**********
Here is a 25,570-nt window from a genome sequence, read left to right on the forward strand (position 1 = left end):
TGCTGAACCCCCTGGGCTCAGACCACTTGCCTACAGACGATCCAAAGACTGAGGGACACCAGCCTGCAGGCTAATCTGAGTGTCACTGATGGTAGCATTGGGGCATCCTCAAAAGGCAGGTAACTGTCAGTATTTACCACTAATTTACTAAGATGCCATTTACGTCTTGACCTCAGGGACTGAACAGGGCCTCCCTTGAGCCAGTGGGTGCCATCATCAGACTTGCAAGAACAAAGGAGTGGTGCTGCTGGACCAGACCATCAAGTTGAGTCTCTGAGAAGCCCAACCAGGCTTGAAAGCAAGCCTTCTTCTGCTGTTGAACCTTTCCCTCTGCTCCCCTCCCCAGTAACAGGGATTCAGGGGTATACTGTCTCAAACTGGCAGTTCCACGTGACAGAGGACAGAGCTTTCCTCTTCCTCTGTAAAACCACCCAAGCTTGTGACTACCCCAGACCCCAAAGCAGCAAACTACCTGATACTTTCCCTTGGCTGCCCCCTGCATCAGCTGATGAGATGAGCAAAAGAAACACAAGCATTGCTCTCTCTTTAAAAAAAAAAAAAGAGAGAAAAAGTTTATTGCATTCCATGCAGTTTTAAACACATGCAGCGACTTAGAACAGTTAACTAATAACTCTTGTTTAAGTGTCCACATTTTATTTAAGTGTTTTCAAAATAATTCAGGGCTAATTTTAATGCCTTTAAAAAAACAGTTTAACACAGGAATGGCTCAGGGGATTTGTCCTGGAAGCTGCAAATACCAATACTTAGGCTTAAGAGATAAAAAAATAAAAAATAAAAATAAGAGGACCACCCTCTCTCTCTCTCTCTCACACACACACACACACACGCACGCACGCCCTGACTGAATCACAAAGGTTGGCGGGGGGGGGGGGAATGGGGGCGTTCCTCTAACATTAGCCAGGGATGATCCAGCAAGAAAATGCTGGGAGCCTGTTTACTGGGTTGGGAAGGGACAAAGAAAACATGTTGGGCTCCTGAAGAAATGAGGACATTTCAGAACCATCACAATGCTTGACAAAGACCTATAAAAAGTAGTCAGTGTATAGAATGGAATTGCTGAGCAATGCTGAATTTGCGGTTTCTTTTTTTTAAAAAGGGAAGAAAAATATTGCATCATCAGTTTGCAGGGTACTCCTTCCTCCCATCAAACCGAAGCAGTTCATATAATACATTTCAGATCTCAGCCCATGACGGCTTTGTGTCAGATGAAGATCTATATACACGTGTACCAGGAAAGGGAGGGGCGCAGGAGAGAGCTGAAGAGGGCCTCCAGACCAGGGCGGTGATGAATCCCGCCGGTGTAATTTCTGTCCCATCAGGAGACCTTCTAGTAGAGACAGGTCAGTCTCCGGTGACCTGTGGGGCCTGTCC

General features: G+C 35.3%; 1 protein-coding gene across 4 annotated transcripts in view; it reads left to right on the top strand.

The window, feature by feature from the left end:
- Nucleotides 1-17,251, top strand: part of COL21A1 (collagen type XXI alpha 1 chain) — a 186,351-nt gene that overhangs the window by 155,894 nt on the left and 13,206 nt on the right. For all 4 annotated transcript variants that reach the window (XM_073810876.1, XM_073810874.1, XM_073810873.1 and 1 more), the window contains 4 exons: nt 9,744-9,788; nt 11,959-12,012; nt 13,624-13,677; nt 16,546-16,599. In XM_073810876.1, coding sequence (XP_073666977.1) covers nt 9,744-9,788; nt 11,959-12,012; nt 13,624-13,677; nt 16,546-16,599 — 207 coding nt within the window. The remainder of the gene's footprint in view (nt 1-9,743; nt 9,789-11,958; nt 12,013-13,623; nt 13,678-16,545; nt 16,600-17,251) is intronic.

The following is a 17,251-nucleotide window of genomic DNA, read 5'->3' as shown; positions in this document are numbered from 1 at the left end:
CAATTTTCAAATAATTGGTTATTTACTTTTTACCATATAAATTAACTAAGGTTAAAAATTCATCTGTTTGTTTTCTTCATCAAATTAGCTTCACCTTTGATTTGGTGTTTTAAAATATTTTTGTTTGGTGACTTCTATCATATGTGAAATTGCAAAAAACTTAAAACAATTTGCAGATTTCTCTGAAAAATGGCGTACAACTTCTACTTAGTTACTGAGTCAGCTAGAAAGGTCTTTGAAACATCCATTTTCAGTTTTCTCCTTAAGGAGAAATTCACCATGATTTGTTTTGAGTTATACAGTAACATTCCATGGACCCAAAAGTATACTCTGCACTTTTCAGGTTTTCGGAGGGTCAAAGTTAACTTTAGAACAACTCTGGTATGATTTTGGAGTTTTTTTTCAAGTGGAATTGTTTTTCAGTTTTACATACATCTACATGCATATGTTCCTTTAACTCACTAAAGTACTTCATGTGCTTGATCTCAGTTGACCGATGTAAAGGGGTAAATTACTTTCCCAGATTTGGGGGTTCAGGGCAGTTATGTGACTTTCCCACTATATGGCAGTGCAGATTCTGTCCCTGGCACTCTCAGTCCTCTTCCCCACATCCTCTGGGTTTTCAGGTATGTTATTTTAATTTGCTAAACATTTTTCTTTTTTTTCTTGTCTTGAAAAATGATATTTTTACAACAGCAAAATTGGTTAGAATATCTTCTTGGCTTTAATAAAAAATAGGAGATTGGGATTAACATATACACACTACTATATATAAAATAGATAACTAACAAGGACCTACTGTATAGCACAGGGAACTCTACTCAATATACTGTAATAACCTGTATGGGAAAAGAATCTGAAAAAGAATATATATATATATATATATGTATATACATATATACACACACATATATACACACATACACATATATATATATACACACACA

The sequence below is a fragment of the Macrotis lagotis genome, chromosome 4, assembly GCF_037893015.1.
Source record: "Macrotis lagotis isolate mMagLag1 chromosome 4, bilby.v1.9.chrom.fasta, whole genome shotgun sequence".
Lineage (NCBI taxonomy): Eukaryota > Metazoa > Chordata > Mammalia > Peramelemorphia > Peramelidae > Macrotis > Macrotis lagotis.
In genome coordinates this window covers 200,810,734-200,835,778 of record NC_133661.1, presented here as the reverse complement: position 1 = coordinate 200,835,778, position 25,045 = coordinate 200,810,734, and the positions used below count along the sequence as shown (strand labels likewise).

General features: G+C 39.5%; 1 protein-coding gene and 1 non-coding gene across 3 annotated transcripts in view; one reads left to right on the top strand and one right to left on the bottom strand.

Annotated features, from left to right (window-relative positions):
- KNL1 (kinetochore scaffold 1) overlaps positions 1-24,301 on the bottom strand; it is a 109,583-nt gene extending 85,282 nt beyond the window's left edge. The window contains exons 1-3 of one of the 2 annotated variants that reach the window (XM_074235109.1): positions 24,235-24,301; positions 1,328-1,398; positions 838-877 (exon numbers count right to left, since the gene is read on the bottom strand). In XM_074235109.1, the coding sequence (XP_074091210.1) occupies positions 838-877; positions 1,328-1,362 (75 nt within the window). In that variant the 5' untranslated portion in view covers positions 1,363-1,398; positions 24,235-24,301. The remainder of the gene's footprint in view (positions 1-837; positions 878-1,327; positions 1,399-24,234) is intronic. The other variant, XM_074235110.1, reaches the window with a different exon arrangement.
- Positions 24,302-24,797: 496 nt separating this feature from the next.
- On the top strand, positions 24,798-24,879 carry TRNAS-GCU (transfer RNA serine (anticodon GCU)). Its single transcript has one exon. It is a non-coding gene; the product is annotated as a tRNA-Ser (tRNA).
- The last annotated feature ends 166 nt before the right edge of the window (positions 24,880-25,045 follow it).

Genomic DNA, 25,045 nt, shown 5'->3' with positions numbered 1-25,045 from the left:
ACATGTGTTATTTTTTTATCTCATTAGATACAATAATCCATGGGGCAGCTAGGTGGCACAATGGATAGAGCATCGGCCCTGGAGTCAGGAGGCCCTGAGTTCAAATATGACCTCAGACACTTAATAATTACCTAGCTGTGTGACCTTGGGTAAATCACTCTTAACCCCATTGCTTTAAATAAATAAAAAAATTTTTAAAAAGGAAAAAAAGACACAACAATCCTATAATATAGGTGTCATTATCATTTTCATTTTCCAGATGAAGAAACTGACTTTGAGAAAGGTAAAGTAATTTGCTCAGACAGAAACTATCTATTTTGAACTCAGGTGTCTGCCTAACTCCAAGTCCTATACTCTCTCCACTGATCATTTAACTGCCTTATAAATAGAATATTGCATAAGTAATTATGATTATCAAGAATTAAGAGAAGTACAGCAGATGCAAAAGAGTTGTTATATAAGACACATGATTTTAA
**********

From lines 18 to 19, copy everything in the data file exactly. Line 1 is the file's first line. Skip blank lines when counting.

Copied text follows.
Genomic DNA, 25,045 nt, shown 5'->3' with positions numbered 1-25,045 from the left:
ACATGTGTTATTTTTTTATCTCATTAGATACAATAATCCATGGGGCAGCTAGGTGGCACAATGGATAGAGCATCGGCCCTGGAGTCAGGAGGCCCTGAGTTCAAATATGACCTCAGACACTTAATAATTACCTAGCTGTGTGACCTTGGGTAAATCACTCTTAACCCCATTGCTTTAAATAAATAAAAAAATTTTTAAAAAGGAAAAAAAGACACAACAATCCTATAATATAGGTGTCATTATCATTTTCATTTTCCAGATGAAGAAACTGACTTTGAGAAAGGTAAAGTAATTTGCTCAGACAGAAACTATCTATTTTGAACTCAGGTGTCTGCCTAACTCCAAGTCCTATACTCTCTCCACTGATCATTTAACTGCCTTATAAATAGAATATTGCATAAGTAATTATGATTATCAAGAATTAAGAGAAGTACAGCAGATGCAAAAGAGTTGTTATATAAGACACATGATTTTAA